You're at the gym working out, building up a killer thirst and running low on energy, and you gulp down a big-name sports drink, ingesting an artificial mixture of chemicals, coloring and sugar -- lots of sugar. Or instead, you pull out a bottle of a sports drink made from natural blackcurrant, and do your health a favour.
Sports drinks provide athletes with more than a serious dose of hydration: they can be potent ways to gain a safe (read: legal) edge in performance. And they're big business, with products from beefed-up water to bright blue power blends, representing millions of dollars in endorsements and promotion. But look past that hot athlete on the fancy billboard, and you may not see any health-boosting nutrients at all. Our bodies thrive best on natural ingredients -- many of which have been used for centuries, and that's no different for athletes. Blackcurrant (Ribes nigrum) has been popular among generations of athletes in the know. And well before we were concocting sports drinks, it was a stable of homemade wine, cordials, and preserves.
Now recent studies involving athletes are showing us just how effective New Zealand blackcurrant can be -- not just to improve performance and boost energy, but to improve other aspects of our health as well. In one study, a group of triathletes ingested a daily dose of six grams of New Zealand blackcurrant powder for a week, and then they took a cycling endurance test. The results showed that the amount of lactic acid -- a metabolic waste product -- that cyclists produced was reduced by 14 per cent. Such a drop in lactic acid can mean an increase in athletic performance.
Scientific research conducted this year into the potential effect of New Zealand blackcurrant on cyclists had similarly positive results, from circulatory to fat-burning benefits. In a group of cyclists given doses of blackcurrant, there was a clearly increased amount of blood pumped by each heartbeat, as well as improved circulation: as blackcurrant expanded blood vessels, it improved peripheral blood flow and lowered blood pressure. Additionally, blackcurrant increased the body's ability to burn fat. Finally, when the cyclists in this study completed a ten-mile time trial, those who consumed blackcurrant improved by 2.4 per cent. That kind of result has game-changing potential for competitive athletes in any sport and on any level.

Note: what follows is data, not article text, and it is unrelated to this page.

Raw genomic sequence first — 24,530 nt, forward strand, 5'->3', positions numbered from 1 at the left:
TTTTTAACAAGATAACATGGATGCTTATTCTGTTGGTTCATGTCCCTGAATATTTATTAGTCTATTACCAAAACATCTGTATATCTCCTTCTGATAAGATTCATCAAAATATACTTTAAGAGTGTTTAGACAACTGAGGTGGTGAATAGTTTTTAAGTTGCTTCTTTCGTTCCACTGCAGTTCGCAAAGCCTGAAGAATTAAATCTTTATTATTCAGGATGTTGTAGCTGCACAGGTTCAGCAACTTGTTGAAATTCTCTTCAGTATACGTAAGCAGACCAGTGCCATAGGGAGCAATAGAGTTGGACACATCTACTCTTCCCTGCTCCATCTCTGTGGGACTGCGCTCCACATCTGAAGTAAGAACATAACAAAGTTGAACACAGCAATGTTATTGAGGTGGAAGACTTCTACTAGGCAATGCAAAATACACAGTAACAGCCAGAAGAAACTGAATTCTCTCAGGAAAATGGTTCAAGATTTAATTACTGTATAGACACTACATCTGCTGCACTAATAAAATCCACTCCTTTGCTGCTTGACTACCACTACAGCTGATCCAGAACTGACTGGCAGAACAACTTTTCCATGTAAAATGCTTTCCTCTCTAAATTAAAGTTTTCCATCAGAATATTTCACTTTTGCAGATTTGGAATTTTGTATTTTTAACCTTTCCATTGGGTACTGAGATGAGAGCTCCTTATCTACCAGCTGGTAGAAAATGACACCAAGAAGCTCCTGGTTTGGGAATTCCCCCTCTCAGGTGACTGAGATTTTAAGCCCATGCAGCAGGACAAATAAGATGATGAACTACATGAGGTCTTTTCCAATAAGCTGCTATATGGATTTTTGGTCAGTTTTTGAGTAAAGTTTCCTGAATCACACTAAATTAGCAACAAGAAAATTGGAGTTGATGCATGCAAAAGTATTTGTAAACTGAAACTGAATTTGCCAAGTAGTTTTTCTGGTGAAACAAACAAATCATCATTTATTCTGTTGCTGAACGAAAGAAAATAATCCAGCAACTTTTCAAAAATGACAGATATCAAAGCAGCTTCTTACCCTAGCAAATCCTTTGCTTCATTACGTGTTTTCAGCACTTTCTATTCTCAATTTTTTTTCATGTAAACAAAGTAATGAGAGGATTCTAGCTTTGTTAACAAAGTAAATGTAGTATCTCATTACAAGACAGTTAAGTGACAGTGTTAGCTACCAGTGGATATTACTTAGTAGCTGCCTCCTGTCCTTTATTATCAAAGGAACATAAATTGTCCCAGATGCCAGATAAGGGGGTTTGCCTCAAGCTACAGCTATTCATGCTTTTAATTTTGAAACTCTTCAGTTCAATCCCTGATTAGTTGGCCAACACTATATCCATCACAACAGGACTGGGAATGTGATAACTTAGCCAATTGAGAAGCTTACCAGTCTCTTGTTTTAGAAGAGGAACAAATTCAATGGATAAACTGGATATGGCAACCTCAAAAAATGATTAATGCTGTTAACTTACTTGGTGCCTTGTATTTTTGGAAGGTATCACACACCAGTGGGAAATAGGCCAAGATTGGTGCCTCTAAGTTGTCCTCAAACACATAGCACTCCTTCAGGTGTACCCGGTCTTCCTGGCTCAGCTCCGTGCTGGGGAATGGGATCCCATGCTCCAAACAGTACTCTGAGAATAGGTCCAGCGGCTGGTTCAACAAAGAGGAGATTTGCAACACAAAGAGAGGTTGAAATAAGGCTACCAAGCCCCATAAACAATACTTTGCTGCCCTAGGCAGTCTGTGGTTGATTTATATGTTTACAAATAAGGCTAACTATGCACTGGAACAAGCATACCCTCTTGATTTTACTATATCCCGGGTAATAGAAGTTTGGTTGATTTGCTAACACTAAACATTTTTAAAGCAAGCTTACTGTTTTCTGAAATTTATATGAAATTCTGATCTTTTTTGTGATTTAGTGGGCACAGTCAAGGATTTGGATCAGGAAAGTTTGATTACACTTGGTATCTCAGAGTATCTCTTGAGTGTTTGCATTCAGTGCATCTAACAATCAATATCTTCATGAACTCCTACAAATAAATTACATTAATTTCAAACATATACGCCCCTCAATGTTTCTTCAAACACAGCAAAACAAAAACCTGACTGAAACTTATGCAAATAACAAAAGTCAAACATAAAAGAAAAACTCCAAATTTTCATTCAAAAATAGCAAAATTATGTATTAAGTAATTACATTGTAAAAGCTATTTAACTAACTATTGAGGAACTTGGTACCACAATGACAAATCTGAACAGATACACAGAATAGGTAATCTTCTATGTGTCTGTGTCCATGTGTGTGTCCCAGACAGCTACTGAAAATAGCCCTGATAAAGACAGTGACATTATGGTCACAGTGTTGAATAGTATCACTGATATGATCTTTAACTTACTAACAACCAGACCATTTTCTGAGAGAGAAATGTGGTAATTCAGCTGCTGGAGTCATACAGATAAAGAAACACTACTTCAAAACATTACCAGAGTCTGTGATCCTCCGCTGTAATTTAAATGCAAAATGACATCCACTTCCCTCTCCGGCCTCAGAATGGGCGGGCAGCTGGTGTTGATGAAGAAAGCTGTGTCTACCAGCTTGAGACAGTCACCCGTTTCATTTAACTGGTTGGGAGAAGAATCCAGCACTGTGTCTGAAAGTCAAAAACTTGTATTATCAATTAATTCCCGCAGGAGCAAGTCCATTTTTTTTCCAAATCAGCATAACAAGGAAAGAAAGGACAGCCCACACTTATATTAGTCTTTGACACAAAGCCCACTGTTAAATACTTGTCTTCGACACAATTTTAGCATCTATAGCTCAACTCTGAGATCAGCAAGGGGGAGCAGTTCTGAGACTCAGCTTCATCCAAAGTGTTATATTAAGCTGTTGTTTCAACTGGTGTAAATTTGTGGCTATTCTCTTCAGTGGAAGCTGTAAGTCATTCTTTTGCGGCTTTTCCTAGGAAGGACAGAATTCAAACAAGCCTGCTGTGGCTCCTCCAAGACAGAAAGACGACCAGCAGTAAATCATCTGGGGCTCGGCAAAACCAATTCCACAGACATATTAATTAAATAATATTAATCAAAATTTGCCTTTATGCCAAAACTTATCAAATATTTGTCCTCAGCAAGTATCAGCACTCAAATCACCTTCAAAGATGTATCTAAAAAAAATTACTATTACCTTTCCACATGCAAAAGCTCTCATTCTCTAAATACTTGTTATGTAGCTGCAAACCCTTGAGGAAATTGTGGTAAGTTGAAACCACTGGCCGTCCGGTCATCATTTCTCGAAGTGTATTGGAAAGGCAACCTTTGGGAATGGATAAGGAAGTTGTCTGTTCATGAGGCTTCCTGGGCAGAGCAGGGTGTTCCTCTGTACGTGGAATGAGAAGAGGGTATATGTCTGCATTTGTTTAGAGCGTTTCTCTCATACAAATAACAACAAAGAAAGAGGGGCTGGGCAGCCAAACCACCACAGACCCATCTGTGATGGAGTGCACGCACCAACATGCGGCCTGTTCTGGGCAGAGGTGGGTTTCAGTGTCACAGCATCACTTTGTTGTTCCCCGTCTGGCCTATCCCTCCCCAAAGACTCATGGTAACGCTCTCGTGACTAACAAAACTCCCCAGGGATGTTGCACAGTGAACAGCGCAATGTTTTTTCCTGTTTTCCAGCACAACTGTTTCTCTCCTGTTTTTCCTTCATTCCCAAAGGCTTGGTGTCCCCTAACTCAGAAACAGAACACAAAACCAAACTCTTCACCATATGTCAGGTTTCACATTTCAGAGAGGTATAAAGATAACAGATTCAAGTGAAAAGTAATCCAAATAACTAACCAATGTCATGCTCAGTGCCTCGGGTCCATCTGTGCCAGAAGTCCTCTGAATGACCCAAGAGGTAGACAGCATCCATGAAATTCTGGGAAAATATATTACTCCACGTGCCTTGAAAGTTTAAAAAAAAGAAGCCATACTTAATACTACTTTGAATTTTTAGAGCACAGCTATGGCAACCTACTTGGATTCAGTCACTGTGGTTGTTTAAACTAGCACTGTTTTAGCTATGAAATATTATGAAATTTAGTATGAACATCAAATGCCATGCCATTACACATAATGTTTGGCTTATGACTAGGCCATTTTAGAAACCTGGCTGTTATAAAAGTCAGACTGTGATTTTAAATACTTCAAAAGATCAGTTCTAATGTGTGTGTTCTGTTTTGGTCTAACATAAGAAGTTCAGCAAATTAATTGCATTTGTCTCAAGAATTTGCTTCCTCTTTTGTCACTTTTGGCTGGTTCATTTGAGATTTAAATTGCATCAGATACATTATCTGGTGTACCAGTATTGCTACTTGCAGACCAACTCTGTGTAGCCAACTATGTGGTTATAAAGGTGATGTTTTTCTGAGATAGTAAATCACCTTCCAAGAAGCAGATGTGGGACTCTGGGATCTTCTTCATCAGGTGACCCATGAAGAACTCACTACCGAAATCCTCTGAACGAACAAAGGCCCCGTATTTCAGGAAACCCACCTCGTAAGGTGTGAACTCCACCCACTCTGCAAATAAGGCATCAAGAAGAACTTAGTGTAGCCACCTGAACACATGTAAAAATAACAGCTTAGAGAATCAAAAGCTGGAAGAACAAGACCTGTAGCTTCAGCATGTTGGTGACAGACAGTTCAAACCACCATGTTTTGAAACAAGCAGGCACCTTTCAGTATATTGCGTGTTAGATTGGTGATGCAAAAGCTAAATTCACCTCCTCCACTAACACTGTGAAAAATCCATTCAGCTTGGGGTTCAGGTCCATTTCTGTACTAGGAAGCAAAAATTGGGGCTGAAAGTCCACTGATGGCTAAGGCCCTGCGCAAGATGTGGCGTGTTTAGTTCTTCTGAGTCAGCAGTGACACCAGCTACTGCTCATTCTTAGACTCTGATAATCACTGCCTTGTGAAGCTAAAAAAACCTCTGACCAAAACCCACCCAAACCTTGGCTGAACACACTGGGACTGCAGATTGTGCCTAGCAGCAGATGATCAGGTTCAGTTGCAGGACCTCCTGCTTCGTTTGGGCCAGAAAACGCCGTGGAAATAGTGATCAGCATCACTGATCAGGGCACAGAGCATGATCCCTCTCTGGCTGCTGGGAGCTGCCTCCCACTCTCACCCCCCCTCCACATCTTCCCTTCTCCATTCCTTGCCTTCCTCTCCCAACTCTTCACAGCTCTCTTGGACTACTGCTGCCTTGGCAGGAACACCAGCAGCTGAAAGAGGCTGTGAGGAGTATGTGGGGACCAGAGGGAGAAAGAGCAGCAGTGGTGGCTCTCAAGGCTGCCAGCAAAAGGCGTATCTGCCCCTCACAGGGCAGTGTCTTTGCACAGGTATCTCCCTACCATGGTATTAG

Other research focused on runners: those who consumed New Zealand blackcurrant performed better in sprints, and were able to cover greater distances during set times, and had similarly reduced lactic acid buildup as the triathletes. And in a study of female runners, those who consumed a blackcurrant-based sports drink saw their performance improve by nearly two per cent on average.
As with other berries, blackcurrants are rich in anthocyanins. These are the pigments that lend the berries their nearly black, rich color. They're also potent anti-oxidants have myriad benefits -- they were already known to reduce the damage caused by oxygen free radicals, metabolic byproducts that are created during exercise -- before this recent round of athlete studies. Anthocyanins have also been found to help bolster the immune system -- a key factor in athletic performance and competitive edge.
All told, blackcurrant is a power fruit, from a traditional ingredient to a modern athlete's ally in realms from overall health to immune boosting to better recovery and performance times. But there's another factor to be aware of. In sports drinks made with blackcurrant extracts, not every concentrated extract is equally beneficial. Health benefits depend on the source of the fruits to begin with, which can vary wildly in nutritional content and flavor. Ideally, the extract is made in a way that not only concentrates the healthy nutrients, but also retains the taste and aroma. It's always better to go for sports drinks based on real ingredients with natural health-giving properties; better still, choose drinks that use membrane enriched blackcurrant powders for maximum benefit. Your body will thank you.
This post has been updatedSuggest a correction